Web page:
as much milk as possible, which is the goal of most of the U.S.
dairy industry, cows are kept in perpetual states of lactation
"One of the things people don't think about is the effort
it takes a cow to produce milk," said Marlene Halverson who
has worked on farm animal welfare issues for years. "The
amount of energy and the physiological capacity to produce the
kinds of yields that industrial dairy farming is demanding of
cows today is huge." The average dairy cow on industrial
farms produces roughly 20,000 pounds of milk a year -- 10 times
more than she'd normally produce to feed a calf.
Professor John Webster, author of The Welfare of Dairy Cattle,
wrote, "The amount of work done by the cow in peak lactation
is immense ...To achieve a comparably high work rate a human would
have to jog for about six hours a day, every day."
Sounds exhausting. And that's just the beginning. In between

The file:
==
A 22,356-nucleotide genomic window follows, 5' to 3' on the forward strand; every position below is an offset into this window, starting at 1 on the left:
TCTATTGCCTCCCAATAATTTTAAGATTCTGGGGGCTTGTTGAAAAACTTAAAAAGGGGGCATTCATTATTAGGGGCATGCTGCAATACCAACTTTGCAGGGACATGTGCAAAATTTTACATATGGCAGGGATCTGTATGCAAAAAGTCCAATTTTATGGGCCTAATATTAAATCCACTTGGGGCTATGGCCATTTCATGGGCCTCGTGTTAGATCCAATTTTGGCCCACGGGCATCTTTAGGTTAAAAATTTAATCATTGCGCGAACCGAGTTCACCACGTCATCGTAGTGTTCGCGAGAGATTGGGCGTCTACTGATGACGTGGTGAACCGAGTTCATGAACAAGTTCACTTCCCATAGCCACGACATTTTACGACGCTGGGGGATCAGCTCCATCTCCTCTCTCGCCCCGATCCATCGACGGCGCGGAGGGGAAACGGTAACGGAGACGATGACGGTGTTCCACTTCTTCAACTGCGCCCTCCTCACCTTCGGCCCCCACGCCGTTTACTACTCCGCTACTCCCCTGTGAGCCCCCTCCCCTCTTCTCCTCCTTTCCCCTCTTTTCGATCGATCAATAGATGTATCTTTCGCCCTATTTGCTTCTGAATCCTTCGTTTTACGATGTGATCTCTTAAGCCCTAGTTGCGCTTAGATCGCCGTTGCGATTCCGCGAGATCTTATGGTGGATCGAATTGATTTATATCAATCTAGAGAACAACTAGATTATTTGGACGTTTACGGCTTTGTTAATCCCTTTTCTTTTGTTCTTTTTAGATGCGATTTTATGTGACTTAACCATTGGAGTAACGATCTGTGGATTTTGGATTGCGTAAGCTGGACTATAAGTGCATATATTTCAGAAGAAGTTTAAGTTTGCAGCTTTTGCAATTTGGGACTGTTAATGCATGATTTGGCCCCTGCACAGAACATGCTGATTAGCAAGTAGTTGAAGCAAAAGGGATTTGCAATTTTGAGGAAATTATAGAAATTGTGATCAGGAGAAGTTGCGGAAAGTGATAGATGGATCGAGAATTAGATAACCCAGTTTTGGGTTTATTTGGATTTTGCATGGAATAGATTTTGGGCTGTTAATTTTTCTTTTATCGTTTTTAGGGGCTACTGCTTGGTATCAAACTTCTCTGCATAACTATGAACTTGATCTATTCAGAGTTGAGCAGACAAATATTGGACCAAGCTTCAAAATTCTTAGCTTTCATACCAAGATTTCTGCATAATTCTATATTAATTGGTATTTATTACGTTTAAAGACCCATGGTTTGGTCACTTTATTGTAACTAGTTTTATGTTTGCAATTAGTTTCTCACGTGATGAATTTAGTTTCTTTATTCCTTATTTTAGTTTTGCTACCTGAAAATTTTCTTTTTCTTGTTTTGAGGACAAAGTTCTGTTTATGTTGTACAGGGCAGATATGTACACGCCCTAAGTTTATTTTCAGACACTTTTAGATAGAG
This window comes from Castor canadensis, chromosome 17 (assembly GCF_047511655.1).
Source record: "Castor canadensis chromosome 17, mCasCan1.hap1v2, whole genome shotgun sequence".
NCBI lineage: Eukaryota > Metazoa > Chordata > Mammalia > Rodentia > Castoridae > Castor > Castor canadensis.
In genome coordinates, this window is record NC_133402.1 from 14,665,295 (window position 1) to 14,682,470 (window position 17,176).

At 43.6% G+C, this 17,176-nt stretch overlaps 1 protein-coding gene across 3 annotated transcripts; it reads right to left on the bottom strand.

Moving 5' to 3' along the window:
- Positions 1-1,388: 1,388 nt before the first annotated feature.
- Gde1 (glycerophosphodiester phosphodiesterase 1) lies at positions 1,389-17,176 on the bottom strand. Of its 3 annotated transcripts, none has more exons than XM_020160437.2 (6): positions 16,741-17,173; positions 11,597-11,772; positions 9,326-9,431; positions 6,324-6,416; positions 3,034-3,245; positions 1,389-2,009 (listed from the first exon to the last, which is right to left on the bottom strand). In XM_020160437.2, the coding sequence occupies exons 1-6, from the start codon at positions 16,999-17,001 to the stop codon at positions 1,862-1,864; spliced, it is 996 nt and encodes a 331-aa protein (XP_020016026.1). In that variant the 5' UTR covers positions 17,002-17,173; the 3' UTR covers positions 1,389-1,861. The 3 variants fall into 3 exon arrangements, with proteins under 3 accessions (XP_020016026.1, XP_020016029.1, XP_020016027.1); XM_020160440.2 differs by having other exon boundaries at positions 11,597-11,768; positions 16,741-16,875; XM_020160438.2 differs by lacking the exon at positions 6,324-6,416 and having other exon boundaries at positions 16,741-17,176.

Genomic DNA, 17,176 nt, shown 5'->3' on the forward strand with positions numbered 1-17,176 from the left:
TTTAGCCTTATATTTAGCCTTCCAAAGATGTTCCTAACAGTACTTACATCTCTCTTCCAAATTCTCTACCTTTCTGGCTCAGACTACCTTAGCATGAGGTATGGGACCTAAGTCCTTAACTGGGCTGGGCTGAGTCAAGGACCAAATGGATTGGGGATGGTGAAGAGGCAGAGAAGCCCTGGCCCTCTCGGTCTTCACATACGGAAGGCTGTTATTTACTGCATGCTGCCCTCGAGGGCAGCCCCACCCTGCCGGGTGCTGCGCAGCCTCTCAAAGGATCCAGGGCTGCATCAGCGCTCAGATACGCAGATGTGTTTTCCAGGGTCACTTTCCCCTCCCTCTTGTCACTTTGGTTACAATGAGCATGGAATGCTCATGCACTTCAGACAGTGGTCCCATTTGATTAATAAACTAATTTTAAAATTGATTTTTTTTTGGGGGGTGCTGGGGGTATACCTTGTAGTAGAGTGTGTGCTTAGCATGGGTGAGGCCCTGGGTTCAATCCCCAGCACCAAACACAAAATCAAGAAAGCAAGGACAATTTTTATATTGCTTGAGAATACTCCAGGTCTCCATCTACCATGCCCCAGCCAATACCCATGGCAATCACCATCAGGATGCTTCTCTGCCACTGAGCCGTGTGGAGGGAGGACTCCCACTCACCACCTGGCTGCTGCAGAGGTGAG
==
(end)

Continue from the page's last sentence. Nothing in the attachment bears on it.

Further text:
milkings, Halverson says, a high-producing dairy cow's udder will
fill up with 6.5 gallons of milk. That makes walking with a cow's
normal gait next to impossible because of the swollen size of
the udder, greatly increasing the chances of lameness.
Of course, cows haven't always produced so much milk. As Nicolette
Hahn Niman accounts in her book, Righteous
Porkchop: Finding a Life and Good Food Beyond Factory Farms,
early in our country's history, cows weren't even milked year
round, but only in the months where there was good enough grass.
"Like cured meats, butter and cheese were methods of preserving
milk during the seasons of plenty for the cold months to come,"
And cows used to serve multiple purposes -- milk, meat, and labor.